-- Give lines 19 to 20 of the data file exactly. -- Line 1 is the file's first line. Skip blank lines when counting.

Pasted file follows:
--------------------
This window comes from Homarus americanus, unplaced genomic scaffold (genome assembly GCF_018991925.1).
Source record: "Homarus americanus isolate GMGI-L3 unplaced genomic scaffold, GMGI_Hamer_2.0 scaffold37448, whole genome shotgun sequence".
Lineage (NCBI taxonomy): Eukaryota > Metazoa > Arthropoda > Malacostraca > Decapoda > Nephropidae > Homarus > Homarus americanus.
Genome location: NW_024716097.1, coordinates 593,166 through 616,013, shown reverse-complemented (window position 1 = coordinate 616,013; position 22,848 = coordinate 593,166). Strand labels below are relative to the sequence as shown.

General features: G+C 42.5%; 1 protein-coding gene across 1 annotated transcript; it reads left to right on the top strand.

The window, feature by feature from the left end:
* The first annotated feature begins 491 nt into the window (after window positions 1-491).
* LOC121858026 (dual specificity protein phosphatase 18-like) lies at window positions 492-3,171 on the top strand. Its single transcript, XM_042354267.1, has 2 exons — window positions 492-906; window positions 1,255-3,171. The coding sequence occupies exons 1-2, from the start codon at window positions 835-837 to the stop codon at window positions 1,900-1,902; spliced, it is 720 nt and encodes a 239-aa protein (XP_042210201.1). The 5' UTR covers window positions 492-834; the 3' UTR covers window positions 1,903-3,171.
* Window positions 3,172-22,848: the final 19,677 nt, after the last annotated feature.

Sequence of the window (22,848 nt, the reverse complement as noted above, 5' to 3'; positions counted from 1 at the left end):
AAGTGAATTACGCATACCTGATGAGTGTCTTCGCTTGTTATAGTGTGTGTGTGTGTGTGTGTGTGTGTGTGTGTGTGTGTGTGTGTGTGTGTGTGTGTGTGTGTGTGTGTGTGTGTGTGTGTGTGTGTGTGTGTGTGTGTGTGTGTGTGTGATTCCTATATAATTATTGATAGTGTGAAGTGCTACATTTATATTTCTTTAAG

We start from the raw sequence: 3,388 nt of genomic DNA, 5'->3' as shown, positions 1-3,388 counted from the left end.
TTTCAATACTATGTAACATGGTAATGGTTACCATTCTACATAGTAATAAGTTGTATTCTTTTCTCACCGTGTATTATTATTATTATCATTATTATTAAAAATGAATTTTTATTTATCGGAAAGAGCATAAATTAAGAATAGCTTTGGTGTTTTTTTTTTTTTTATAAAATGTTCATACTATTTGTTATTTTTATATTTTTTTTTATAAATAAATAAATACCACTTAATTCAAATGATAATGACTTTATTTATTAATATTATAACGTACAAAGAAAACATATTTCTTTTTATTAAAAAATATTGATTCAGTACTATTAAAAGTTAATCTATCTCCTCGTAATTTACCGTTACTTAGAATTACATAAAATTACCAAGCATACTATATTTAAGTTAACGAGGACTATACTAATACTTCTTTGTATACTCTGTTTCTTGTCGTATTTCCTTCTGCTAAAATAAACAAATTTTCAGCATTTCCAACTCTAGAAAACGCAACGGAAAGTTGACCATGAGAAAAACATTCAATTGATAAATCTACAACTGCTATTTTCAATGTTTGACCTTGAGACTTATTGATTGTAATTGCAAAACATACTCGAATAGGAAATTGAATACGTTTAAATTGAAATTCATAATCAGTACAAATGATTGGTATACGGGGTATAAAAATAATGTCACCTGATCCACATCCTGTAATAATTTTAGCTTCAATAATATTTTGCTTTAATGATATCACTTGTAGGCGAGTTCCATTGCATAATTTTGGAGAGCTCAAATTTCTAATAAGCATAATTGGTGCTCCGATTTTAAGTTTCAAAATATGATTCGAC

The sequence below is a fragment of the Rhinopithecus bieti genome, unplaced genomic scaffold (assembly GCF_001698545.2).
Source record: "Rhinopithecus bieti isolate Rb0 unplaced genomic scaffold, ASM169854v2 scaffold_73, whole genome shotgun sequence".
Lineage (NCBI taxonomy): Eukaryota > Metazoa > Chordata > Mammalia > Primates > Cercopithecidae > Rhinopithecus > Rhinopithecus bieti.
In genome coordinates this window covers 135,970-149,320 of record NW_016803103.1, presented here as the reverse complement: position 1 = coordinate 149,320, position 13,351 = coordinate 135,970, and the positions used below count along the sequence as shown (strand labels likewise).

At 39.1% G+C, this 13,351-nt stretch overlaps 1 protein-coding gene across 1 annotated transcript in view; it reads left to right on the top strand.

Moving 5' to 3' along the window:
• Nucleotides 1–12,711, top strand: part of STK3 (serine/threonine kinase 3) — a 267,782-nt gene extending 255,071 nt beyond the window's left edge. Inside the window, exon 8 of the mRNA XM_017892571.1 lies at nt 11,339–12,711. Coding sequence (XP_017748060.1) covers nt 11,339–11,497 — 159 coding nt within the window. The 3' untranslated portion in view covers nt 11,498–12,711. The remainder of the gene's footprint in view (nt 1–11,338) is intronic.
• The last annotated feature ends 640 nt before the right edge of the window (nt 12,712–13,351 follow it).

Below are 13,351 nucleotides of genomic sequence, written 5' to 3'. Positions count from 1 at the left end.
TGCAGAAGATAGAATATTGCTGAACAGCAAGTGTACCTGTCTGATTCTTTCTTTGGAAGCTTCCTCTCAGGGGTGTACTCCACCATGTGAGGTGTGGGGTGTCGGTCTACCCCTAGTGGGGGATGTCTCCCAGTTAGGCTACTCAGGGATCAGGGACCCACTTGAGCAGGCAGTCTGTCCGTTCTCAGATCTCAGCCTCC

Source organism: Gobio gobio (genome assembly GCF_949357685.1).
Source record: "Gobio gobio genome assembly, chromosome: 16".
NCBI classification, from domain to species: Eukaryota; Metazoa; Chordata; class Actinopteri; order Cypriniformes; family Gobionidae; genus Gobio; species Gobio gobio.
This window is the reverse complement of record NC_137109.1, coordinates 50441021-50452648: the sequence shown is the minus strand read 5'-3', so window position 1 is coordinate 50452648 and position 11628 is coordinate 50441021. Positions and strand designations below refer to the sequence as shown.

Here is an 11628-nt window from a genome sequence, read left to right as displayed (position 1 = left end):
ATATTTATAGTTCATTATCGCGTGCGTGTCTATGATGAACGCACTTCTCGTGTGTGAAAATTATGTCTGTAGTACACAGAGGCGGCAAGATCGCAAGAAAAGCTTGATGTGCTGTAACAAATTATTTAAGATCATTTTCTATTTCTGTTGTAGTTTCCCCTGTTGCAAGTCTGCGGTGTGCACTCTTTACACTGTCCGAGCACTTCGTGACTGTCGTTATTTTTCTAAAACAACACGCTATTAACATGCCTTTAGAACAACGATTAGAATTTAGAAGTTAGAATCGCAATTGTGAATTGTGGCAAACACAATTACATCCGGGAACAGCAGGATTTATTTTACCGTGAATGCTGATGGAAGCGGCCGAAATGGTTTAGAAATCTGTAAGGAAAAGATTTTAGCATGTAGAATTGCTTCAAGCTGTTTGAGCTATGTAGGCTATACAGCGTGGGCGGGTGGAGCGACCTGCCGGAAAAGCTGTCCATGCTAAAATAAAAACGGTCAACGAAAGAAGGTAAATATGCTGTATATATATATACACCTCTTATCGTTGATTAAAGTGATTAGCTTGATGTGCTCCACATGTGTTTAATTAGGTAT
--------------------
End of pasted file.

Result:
Moving 5' to 3' along the window:
• Nucleotides 1–12,711, top strand: part of STK3 (serine/threonine kinase 3) — a 267,782-nt gene extending 255,071 nt beyond the window's left edge. Inside the window, exon 8 of the mRNA XM_017892571.1 lies at nt 11,339–12,711. Coding sequence (XP_017748060.1) covers nt 11,339–11,497 — 159 coding nt within the window. The 3' untranslated portion in view covers nt 11,498–12,711. The remainder of the gene's footprint in view (nt 1–11,338) is intronic.